What is an average season? Living in the good country, for now

Robyn Cowley, Rangeland Scientist, Darwin

Rain in your part of the world has been pretty reliable of late. But if you’ve only lived here for the last 20 years, which seems like a pretty long time really, you might not realise how good it’s actually been. You just happened to have lived through the wettest period in the last century. Check out the rainfall and modelled pasture growth over the last century at locations in the central and southern Victoria River Downs (VRD) and Sturt Plateau in figures 10 and 11 and table four below.

Most of the last 20 years had above average growth, and any dryish year was backed up by an above average year. No drought, no worries. But if you were here between 1950 and 1970, it was a very dry affair, with mostly below average rainfall and pasture growth, although the pasture quality would have been a lot better, because in drier years the nutrients don’t get diluted in larger plants.

There tends to be cycles in wetter and drier periods. You can see the waves of moisture rolling in and out over the last century. But we’ve just had 20 wet years, so what’s next?

It depends who you ask. Some think that it might stay wetter, although it never has before, so this may be somewhat wishful thinking. Some scientists think that pollution in Asia has changed the monsoon to give us more rainfall. Well we better hope they don’t clean up their act I guess! The climate change projections for future rainfall are not too bad in this part of the world (similar or more rainfall), unlike in southern, eastern and south west Australia, where it is projected to get drier. But unfortunately just about every climate change model has a different opinion about what’s going to happen to rainfall, so your guess is probably as good as theirs.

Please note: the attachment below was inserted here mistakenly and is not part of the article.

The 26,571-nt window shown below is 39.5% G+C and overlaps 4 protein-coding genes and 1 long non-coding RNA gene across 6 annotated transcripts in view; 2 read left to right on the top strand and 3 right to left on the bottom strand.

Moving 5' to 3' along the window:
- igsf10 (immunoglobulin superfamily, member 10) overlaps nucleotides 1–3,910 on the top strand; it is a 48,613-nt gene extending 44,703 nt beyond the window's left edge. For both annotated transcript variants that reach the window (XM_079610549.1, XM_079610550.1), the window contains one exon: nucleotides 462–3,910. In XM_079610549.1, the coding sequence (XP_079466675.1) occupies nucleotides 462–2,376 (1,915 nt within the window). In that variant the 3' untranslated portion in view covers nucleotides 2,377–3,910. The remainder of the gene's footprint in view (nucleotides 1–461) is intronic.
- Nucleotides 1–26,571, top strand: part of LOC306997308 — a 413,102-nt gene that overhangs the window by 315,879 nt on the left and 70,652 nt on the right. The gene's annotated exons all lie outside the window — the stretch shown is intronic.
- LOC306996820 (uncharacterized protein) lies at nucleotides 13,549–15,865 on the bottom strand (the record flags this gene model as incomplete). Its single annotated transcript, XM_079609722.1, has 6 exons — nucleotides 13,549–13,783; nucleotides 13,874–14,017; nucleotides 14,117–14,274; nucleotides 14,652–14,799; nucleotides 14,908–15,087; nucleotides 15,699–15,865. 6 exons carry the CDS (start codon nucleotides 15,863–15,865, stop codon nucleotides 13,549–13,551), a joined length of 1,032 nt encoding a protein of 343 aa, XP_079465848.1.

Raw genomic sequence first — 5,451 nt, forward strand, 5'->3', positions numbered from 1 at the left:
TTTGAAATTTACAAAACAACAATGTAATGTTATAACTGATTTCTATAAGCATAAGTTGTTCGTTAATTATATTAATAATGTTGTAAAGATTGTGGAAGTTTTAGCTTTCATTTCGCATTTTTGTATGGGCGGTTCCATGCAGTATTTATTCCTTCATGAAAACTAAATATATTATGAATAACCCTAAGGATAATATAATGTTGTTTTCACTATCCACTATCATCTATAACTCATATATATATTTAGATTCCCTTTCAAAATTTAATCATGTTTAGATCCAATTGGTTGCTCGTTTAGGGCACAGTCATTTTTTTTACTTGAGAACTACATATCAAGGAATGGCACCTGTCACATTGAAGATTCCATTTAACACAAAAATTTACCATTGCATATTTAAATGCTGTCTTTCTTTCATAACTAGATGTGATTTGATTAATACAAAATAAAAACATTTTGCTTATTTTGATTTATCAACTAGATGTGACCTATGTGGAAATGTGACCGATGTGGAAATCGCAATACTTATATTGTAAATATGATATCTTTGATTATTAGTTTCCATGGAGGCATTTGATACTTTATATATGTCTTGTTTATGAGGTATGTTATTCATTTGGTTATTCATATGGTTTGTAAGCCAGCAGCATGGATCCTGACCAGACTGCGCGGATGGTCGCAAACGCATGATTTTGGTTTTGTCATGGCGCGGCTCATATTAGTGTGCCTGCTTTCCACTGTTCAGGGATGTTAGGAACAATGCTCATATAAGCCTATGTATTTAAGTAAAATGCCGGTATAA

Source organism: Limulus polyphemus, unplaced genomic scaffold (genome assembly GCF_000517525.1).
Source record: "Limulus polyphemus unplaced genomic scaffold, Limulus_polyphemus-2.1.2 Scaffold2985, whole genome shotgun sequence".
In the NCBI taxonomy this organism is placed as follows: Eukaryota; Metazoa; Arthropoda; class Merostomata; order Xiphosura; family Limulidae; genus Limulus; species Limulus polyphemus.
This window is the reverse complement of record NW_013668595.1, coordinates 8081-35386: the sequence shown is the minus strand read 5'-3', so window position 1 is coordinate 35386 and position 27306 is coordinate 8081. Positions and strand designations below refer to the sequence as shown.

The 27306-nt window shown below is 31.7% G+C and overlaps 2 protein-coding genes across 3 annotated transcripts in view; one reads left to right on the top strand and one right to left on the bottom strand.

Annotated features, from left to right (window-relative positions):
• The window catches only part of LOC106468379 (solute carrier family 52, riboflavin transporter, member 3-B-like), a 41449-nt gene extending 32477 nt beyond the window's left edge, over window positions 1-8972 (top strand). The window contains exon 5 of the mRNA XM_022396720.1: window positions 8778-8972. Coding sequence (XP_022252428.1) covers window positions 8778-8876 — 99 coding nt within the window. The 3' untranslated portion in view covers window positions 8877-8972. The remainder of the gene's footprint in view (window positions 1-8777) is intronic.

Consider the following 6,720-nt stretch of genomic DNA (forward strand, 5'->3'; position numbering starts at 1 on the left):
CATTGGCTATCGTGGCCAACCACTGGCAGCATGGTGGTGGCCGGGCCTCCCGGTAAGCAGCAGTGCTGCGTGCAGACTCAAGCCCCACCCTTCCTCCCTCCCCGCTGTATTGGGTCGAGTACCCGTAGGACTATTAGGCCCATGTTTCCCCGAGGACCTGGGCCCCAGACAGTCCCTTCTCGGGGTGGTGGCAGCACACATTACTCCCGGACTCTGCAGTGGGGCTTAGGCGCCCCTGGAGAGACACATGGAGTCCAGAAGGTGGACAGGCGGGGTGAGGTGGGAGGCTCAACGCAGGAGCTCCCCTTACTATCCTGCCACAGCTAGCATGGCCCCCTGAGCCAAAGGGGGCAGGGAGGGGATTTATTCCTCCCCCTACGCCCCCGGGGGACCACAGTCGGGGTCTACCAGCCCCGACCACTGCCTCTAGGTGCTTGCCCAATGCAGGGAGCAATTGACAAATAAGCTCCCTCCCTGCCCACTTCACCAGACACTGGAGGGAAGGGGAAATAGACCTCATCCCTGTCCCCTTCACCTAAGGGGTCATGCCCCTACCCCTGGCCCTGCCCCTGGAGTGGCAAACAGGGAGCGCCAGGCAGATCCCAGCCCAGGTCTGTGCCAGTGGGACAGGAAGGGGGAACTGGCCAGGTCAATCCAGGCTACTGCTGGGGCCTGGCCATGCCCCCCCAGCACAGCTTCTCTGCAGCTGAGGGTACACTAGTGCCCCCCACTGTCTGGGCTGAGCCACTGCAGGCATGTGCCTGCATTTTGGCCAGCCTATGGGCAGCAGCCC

So, assuming the rainfall is roughly going to be the same, but still variable – drier times are probably coming.

Figure 10: Modelled pasture growth and rainfall (difference each year from the long term median) over time on an alluvial land type in the southern VRD.

Figure 10: Modelled pasture growth and rainfall (difference each year from the long term median) over time on an alluvial land type in the southern VRD.

Figure 11: Modelled pasture growth and rainfall (difference each year from the long term median) over time on the Banjo land system at Larrimah.

Figure 11: Modelled pasture growth and rainfall (difference each year from the long term median) over time on the Banjo land system at Larrimah.

What would a drier cycle of the climate mean for your area? Because it’s been wet lately you have probably been able to carry more stock than the long term safe carrying capacity. If you are in the southern VRD you might have been safely carrying closer to 16 AE/km2 on your black soils, the safe level for a 70th percentile year (Table 4). But if the climate switches to a drier period, like 1985 to 1994, suddenly the safe carrying capacity would be more like a 30th percentile year, or 9 AE/km2, almost half what was safe during wetter times.